The next chapter of the history of Plantagenet England returns to the chronological discussion of the politics of the era, and Prestwich starts by reminding us that Edward I had presided over a 20 year span of peace and prosperity. This had now come to an end in part because Edward’s main advisers during that period had died, as had his first wife. The next couple of decades covering the end of Edward I’s reign and the start of Edward II’s were to be characterised by war and political crises.
- The Yuan dynasty ruled China from 1279 to 1378 (post).
- Philip IV (the Fair) ruled France from 1285 to 1314.
- Edward I died in 1307.
- Edward II reigned from 1307 to 1327.
- Edward III born 1312.
Political Crises, 1294-1311
The political problems at the end of Edward I’s reign stemmed from war – the financing thereof, and the rationale for them. Edward I had wanted to lead a Crusade, but this turned out to be infeasible – in part because of the breakout of wars nearer home. In the first four years of this period there were several conflicts: 1294 war broke out with France (meaning that Gascony needed defending), there was a significant Welsh rebellion in 1294/5, there was a campaign against the Scottish in 1296 and finally Edward lead troops to Flanders in 1297. Prestwich says that in total this cost £750,000 (in the money of the time), which is an astonishing large sum – for reference the total value of the Church’s wealth in England at this time had been assessed at £200,000.
So during these years the Crown was trying to raise money any way it could. Direct taxation (via grants of taxation by Parliament) were the least controversial of the measures taken. The Church was also taxed heavily, until this was forbidden by the Pope in 1297 (and even then it continued because the King threatened to remove royal protection from any cleric who didn’t pay a fine which matched the amount they would’ve been taxed). The Crown also did things like seize all coin held by churches to “check for clipped and counterfeit coin” – most of this didn’t make it back to the churches concerned. Twice attempts were made to seize all the wool in the country, and for the Crown to then sell this itself – cutting out the merchants and keeping all the profits for themselves. The first time this was abandoned and instead customs duties payable on wool were raised significantly (generating £110,000 over the 3 years till 1297). The second wasn’t officially abandoned, but wasn’t particularly well carried out and relatively few sacks of wool were actually seized.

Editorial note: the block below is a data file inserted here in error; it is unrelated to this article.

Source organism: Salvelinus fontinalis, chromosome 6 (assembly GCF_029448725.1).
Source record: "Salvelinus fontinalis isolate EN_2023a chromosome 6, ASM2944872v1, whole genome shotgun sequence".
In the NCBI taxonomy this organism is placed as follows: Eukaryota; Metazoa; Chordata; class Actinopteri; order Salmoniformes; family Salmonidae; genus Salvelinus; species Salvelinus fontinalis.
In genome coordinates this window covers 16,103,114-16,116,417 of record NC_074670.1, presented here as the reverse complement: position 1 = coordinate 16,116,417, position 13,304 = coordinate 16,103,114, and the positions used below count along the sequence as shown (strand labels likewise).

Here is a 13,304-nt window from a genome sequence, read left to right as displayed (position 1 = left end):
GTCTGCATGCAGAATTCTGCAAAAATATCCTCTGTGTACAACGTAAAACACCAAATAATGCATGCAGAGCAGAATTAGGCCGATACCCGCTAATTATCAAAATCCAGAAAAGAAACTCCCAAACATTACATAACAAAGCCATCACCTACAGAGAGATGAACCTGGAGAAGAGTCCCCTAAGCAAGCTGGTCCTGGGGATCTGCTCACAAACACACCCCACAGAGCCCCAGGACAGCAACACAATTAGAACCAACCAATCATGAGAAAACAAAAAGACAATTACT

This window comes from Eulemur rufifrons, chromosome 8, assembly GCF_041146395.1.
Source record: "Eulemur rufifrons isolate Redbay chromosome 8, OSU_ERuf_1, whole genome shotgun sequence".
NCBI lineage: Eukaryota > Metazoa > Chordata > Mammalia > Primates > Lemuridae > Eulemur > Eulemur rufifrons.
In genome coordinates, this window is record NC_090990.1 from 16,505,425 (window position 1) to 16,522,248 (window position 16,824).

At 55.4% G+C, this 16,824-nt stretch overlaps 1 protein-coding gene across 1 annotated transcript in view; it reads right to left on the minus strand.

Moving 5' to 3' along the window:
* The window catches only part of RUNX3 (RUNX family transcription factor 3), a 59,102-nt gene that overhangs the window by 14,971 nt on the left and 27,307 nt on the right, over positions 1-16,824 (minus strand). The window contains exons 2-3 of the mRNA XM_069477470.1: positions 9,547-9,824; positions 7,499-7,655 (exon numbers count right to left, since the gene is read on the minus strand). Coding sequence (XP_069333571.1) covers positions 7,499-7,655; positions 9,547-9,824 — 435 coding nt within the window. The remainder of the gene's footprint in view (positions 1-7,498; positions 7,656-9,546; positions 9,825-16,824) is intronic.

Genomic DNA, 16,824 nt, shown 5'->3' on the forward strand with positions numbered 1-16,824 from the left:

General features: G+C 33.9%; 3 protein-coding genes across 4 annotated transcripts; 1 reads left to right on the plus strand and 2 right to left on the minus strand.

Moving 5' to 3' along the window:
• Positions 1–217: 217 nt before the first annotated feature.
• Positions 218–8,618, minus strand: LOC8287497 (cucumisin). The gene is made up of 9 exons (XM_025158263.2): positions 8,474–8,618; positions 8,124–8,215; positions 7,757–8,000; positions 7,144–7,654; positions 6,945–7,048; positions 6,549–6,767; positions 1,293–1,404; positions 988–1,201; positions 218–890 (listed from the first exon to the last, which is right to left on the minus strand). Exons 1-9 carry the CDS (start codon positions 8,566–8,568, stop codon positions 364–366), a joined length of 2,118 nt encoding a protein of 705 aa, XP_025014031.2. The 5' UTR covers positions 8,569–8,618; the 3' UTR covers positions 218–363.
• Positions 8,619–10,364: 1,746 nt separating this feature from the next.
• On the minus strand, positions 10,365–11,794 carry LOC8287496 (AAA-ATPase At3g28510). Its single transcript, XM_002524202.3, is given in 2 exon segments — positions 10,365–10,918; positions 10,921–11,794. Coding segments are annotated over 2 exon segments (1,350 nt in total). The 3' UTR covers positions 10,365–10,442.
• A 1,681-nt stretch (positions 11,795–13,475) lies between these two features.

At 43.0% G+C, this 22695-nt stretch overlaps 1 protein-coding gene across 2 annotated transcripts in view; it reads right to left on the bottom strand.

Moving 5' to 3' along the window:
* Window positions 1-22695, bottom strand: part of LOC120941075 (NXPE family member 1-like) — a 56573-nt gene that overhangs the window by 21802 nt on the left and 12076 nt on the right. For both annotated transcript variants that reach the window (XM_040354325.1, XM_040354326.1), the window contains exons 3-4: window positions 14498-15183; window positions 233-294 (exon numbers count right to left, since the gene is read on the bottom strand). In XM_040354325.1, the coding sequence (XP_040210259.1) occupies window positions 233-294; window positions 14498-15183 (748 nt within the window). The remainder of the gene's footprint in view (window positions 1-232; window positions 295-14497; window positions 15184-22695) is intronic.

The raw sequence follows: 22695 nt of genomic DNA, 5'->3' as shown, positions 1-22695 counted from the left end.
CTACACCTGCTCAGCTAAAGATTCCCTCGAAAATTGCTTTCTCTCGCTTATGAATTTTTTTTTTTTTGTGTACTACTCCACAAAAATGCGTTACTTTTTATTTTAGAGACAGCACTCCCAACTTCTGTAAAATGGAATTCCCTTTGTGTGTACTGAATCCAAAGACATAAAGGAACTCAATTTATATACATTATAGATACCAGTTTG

In previous years Edward had also relied on an Italian banking family, the Ricciardi, for loans but they were bankrupted in 1294. In part this was because they were caught in the middle when the Anglo-French war broke out, with neither King happy with them – and Italian depositors started to worry and withdraw their funds, so the Ricciardi’s bank collapsed. This left Edward I with no co-operative bank to help fund his wars on the promise of future payment.
Taxes and Crown expenditure weren’t the only issues bubbling to the surface by 1297. There was also the issue of military service – the feudal lords were not feeling co-operative with the King, and were starting to refuse feudal summonses. In some cases they were bullied into providing troops (for instance to go to Gascony) by threats to call in their debts, in other cases there wasn’t anything to provide leverage. The subject of whether the King should be pursuing these wars was also controversial – the wars in France and Flanders were unpopular, because the Scottish were causing trouble in the north and the barons felt this was where military effort should be focused.